Resources for Change
A+E Networks stands united with the African American community, and all communities of color, as we work toward a world free of brutality, racism and injustice. The killing of George Floyd, and so many others before him, has shown that the need for change in our society is ever more urgent.
Everyone can play a role in making change: Read about racism and the history of inequality. Have conversations about the issues. If you can, support organizations that are contributing to solutions.
Organizations We Support
Below are three leading organizations in the fight for racial justice in America. A+E Networks is making donations to support their critical work.
ADDITIONAL ORGANIZATIONS AND RESOURCES
READING/RESOURCES FOR CONVERSATION
Articles to Read
- The New Yorker: Bryan Stevenson on the Frustration Behind the George Floyd Protests
- Los Angeles Times: Op-Ed: Kareem Abdul-Jabbar: Don’t Understand the Protests? What You’re Seeing is People Pushed to the Edge
- Ms.: Eight Recommended Books by Women to Understand the Uprisings
- The New York Times: An Antiracist Reading List
- HISTORY.com: Civil Rights Movement Timeline
- HISTORY.com: Black History
Books to Read
- So You Want to Talk About Race by Ijeoma Oluo: In this New York Times bestseller, Ijeoma Oluo offers a hard-hitting but user-friendly examination of race in America.
- Stamped from the Beginning: The Definitive History of Racist Ideas in America by Ibram X. Kendi
- Coretta Scott King Book Award Winners: Books for Children and Young Adults
- 31 Children’s Books to Support Conversations on Race, Racism and Resistance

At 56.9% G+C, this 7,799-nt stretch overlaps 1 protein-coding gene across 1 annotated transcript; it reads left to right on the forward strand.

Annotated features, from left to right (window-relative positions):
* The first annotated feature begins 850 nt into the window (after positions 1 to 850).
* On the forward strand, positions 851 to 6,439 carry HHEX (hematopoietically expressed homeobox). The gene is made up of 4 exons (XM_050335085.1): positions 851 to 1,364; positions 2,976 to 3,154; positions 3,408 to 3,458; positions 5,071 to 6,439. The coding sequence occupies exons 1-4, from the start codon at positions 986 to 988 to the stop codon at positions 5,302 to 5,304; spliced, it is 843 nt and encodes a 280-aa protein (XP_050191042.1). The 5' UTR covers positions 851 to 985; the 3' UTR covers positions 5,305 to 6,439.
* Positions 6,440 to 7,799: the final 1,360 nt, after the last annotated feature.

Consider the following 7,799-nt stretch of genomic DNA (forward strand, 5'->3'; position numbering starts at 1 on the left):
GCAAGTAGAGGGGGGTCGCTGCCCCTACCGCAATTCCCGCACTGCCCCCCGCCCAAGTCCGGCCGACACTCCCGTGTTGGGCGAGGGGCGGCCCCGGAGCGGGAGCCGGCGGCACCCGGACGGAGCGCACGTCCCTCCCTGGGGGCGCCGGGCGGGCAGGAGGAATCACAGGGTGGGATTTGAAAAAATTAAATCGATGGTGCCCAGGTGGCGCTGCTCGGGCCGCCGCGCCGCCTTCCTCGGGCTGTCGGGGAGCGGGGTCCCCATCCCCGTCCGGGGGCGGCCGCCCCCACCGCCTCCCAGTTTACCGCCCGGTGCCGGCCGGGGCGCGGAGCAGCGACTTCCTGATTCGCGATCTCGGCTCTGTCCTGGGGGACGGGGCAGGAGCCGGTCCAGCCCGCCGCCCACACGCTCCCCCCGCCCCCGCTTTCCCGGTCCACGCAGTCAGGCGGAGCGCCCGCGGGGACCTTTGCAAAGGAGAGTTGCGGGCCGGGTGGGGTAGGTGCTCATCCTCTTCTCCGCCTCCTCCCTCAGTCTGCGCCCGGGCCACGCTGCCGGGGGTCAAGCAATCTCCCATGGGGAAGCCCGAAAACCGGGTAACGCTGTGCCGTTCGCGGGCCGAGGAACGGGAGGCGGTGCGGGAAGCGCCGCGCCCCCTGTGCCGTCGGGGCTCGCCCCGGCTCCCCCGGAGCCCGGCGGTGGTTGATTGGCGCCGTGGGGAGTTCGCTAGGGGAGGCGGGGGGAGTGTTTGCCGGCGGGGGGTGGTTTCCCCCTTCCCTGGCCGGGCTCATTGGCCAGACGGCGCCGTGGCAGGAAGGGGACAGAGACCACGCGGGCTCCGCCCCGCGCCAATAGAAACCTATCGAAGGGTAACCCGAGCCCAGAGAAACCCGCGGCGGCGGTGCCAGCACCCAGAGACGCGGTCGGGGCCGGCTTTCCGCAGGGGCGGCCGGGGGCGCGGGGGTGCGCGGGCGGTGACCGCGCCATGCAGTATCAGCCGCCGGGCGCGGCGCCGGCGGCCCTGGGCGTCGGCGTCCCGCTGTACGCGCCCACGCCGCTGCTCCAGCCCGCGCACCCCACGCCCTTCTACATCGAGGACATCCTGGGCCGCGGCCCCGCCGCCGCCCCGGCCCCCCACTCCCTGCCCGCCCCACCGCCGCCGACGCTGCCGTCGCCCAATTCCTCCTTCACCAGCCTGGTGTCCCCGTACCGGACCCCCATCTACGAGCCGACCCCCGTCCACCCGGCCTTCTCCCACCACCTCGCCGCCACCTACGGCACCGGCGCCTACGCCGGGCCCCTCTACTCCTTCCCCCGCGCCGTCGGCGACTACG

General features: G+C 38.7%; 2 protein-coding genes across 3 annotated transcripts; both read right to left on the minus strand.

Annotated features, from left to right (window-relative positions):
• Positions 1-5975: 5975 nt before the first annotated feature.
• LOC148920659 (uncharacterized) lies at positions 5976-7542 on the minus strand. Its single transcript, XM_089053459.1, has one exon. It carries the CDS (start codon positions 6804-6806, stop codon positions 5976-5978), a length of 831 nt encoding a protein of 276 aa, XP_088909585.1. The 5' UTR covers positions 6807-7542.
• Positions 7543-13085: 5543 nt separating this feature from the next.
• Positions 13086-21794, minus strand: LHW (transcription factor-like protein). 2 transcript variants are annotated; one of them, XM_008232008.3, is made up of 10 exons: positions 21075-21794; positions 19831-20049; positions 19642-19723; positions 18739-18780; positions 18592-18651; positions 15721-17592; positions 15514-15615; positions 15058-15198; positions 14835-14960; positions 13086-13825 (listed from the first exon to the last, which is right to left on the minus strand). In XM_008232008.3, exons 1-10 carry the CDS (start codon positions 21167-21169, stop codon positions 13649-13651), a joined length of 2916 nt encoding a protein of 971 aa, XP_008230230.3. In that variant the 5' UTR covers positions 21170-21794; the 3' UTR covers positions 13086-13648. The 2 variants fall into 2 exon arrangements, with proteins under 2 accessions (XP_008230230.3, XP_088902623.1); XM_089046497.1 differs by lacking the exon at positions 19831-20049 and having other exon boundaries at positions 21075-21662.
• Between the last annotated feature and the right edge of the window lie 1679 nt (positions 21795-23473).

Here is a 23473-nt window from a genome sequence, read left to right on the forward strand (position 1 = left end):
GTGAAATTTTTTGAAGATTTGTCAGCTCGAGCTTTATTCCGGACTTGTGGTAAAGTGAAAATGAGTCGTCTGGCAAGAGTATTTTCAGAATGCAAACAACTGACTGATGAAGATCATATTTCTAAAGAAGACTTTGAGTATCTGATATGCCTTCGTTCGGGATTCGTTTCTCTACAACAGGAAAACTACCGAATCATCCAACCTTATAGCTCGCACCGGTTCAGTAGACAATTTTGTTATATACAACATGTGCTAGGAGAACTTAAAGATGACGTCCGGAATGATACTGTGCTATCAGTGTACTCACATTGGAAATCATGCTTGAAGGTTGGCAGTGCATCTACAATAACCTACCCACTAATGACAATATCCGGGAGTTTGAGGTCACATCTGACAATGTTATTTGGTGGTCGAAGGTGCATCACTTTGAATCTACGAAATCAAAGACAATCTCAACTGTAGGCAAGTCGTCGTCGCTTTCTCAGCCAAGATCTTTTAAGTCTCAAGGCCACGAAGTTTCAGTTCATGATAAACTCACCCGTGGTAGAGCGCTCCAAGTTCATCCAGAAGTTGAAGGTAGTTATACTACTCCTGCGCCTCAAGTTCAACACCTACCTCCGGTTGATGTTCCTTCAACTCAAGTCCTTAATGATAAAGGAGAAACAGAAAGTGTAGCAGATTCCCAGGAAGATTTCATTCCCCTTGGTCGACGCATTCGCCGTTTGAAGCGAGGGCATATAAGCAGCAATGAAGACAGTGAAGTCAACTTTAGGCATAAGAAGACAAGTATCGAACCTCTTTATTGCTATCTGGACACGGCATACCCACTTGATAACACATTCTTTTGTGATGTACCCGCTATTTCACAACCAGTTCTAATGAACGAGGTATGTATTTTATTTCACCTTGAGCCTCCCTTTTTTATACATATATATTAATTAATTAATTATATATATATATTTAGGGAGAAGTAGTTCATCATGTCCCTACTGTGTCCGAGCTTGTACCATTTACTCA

Having Conversations about Race and Racism: Facilitation Guidelines
Acknowledgment and understanding are key to beginning conversations on racism and bias. These guidelines are focused on acknowledging and understanding these issues, to help all of us start talking and explore efforts that help make progress.
- These conversations can be formal or informal, but the important part is that everyone finds a supportive environment to talk.
- Parents, educators and facilitators can start conversations by presenting some guidelines formally or informally that move the dialogue forward.
- Don’t just call people out; call them in. Try to build bridges for future conversations, relationships and actions. Try to leave the conversation with everyone feeling more connected than when they started.
- Starting the conversation is the first step. Everyone, especially young people, should feel safe to share their experiences in an open and constructive dialogue.
- Listen first, speak second. Everyone has valuable opinions; let’s listen carefully before we speak.
- Empathy is key. Race-based bias has left a lasting legacy of pain with many individuals and communities. While we may not fully understand it, we should know it exists and extend empathy toward others.
- Don’t expect perfection. None of us has the perfect words to describe how we feel. Encourage everyone in the discussion to be sensitive to multiple perspectives.
- For young people, it can be helpful to talk about emotions, experiences and their personal connections to issues.
- Go deeper. Explore the history of these issues in your library and online. Learn more about where America has been on issues of race and bigotry, and what solutions are being proposed.